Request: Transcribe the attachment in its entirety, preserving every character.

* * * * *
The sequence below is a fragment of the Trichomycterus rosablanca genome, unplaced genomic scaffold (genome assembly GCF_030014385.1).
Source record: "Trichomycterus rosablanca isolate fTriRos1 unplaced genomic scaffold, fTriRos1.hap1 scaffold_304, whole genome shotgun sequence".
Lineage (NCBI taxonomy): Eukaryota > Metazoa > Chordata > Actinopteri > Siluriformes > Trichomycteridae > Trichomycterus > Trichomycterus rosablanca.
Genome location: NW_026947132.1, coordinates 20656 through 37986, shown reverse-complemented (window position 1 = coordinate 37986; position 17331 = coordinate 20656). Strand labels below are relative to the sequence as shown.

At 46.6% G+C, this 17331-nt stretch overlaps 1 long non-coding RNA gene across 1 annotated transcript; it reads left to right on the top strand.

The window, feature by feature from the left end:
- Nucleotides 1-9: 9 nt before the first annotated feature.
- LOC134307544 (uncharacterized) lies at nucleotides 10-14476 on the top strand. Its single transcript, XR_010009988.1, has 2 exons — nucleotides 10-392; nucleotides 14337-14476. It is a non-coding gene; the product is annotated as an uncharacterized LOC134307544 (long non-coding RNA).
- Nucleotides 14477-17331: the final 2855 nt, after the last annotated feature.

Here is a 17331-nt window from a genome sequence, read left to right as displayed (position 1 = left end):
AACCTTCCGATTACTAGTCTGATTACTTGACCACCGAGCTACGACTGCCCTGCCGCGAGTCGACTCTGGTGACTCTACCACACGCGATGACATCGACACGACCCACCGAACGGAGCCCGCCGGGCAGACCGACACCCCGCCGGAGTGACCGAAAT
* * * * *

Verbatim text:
The sequence below is a fragment of the Trichomycterus rosablanca genome, unplaced genomic scaffold (genome assembly GCF_030014385.1).
Source record: "Trichomycterus rosablanca isolate fTriRos1 unplaced genomic scaffold, fTriRos1.hap1 scaffold_304, whole genome shotgun sequence".
Lineage (NCBI taxonomy): Eukaryota > Metazoa > Chordata > Actinopteri > Siluriformes > Trichomycteridae > Trichomycterus > Trichomycterus rosablanca.
Genome location: NW_026947132.1, coordinates 20656 through 37986, shown reverse-complemented (window position 1 = coordinate 37986; position 17331 = coordinate 20656). Strand labels below are relative to the sequence as shown.

At 46.6% G+C, this 17331-nt stretch overlaps 1 long non-coding RNA gene across 1 annotated transcript; it reads left to right on the top strand.

The window, feature by feature from the left end:
- Nucleotides 1-9: 9 nt before the first annotated feature.
- LOC134307544 (uncharacterized) lies at nucleotides 10-14476 on the top strand. Its single transcript, XR_010009988.1, has 2 exons — nucleotides 10-392; nucleotides 14337-14476. It is a non-coding gene; the product is annotated as an uncharacterized LOC134307544 (long non-coding RNA).
- Nucleotides 14477-17331: the final 2855 nt, after the last annotated feature.

Here is a 17331-nt window from a genome sequence, read left to right as displayed (position 1 = left end):
AACCTTCCGATTACTAGTCTGATTACTTGACCACCGAGCTACGACTGCCCTGCCGCGAGTCGACTCTGGTGACTCTACCACACGCGATGACATCGACACGACCCACCGAACGGAGCCCGCCGGGCAGACCGACACCCCGCCGGAGTGACCGAAAT